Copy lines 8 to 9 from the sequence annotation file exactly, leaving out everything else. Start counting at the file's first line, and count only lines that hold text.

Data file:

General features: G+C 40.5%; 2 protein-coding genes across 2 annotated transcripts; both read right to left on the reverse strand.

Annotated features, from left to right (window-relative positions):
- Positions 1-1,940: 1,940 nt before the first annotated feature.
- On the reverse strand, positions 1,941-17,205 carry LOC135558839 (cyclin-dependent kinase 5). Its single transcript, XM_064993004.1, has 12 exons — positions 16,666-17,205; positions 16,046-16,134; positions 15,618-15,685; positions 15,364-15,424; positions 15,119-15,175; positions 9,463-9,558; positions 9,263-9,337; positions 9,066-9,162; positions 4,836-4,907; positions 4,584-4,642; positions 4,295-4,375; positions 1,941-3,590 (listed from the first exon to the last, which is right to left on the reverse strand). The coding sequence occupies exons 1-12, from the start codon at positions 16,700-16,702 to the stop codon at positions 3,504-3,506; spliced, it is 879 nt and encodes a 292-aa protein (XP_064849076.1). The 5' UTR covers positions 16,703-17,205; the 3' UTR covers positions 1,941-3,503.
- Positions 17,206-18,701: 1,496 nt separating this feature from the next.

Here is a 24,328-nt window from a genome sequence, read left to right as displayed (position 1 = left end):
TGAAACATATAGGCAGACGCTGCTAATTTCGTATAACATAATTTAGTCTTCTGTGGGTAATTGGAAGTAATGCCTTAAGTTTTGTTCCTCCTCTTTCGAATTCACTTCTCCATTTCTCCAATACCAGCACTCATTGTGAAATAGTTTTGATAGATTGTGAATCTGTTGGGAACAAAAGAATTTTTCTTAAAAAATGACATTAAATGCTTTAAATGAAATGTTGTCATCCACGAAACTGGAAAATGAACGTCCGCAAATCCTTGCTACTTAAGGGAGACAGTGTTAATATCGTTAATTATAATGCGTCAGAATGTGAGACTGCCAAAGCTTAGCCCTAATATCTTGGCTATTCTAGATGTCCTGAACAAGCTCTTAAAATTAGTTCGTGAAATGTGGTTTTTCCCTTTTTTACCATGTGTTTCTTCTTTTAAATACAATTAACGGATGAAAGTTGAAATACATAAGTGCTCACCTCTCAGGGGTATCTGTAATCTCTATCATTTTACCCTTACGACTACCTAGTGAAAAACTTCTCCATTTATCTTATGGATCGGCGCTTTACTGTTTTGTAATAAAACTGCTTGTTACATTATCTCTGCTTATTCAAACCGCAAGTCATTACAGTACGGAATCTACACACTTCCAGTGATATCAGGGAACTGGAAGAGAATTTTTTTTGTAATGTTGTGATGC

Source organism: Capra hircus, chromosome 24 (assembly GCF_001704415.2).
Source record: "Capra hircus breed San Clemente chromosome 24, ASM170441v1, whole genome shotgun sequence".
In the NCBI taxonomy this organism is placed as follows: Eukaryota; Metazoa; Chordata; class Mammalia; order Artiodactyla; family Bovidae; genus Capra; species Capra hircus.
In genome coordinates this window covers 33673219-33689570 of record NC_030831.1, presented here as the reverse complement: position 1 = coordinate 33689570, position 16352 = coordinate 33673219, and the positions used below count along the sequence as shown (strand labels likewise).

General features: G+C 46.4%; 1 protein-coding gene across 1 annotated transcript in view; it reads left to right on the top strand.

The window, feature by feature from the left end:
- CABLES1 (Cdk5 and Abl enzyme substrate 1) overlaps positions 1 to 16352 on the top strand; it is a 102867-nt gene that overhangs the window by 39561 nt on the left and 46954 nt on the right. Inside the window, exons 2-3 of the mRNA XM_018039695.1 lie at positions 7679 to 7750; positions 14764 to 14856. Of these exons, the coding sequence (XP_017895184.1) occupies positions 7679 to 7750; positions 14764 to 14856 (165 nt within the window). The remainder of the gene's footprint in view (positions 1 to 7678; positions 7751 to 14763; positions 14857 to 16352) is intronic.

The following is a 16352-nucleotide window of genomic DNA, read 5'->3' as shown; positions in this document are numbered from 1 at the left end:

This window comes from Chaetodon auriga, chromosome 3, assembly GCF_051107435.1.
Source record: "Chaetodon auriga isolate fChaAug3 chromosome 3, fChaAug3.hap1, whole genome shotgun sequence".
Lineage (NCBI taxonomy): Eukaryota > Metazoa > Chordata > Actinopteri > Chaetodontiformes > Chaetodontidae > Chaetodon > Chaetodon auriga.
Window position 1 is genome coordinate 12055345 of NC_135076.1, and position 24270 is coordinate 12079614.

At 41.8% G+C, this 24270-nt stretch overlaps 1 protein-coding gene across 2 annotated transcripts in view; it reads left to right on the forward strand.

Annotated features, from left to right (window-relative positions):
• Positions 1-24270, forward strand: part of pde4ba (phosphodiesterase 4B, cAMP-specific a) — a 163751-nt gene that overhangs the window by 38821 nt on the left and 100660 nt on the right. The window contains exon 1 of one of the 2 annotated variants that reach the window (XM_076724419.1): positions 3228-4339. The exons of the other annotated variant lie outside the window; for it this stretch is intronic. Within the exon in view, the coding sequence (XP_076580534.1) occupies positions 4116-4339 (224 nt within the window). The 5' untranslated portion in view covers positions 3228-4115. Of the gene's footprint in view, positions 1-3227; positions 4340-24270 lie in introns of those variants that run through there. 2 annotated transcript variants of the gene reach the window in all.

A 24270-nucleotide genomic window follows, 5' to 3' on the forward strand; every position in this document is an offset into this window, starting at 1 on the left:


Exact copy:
Source organism: Capra hircus, chromosome 24 (assembly GCF_001704415.2).
Source record: "Capra hircus breed San Clemente chromosome 24, ASM170441v1, whole genome shotgun sequence".